Must-know: Why bonds sold off on stronger-than-expected releases
The ten-year bond is the building block for many important interest rates
The roundup is a weekly series in which we discuss the week’s trading in government bonds and TBA (to-be-announced) mortgage-backed securities. We’ll see where mortgage rates have been and we’ll go over the weekly economic data and earnings announcements. Then we’ll look forward to what’s coming up the following week. The information in this series will be relevant to mortgage REITs like American Capital Agency (AGNC), Annaly (NLY), Hatteras (HTS), Capstead (CMO), and MFA Financial (MFA), as well as people who invest in fixed income ETFs like TLT or in homebuilders.
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Bonds fall on weaker-than-expected economic data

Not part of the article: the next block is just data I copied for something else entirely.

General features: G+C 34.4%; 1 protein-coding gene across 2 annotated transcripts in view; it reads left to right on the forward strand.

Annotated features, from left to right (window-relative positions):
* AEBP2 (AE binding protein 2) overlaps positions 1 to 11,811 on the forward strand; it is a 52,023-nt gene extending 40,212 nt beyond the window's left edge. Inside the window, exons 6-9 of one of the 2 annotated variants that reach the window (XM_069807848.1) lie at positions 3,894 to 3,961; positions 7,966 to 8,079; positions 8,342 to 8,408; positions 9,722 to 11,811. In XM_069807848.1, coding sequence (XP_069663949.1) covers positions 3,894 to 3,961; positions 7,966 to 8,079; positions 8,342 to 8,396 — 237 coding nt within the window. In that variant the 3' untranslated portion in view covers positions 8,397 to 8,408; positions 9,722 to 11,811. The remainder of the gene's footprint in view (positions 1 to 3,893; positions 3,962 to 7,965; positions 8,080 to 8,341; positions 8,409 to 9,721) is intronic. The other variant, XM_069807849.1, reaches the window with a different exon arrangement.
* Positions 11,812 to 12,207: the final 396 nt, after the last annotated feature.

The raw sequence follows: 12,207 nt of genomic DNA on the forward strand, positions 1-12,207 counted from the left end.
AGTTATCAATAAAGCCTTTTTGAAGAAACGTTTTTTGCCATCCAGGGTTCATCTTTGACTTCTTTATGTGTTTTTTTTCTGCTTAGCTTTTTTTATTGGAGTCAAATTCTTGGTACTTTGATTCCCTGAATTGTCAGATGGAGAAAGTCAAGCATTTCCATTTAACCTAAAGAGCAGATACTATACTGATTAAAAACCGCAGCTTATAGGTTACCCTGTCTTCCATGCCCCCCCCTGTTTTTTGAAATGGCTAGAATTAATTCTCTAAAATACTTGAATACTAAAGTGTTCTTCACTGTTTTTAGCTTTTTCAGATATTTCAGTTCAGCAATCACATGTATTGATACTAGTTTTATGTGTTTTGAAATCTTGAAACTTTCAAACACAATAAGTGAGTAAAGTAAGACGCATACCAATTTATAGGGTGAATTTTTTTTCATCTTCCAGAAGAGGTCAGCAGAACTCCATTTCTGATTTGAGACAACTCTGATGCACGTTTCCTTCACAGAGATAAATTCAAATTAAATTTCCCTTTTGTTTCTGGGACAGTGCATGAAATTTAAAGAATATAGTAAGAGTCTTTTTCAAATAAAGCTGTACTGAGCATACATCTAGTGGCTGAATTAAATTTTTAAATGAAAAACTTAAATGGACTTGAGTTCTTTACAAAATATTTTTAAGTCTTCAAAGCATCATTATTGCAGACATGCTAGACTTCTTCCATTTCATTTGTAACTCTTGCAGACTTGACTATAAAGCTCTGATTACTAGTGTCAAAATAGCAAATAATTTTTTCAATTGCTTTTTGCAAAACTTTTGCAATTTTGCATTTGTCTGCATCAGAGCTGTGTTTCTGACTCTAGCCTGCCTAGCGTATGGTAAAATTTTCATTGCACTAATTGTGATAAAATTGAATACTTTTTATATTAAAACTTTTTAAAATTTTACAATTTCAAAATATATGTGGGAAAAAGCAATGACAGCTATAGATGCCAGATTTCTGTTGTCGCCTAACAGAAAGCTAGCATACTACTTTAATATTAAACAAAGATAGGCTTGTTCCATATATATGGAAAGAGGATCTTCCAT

The ten-year bond yield rose 11 basis points, from 2.48% to 2.59%, on stronger-than expected economic data last week. The ten-year bond yield had been trading in a narrow range of 2.6% to 2.8% for several months, and it broke out of its range a couple of weeks ago. Technical traders may have been playing that range, and when it broke, it may have triggered some stops.
We’ve been getting April economic data, which has been sending mixed signals on the economy. The data that’s been weak has been very weak, and the data that’s been strong has been very strong. That said, March’s economic numbers were very good, so April had a hard act to follow.
The most important economic numbers last week were the ISM data, which was really quite strong (although the bond market was buffeted, as the ISM Manufacturing report was revised twice). The jobs report came in more or less in line with expectations, and bonds didn’t react to the number.
In the next parts of this series, we’ll look at trading in the TBA market (which is the basis for mortgage rates), see where mortgage rates have been for the week, and then discuss the past and upcoming economic data.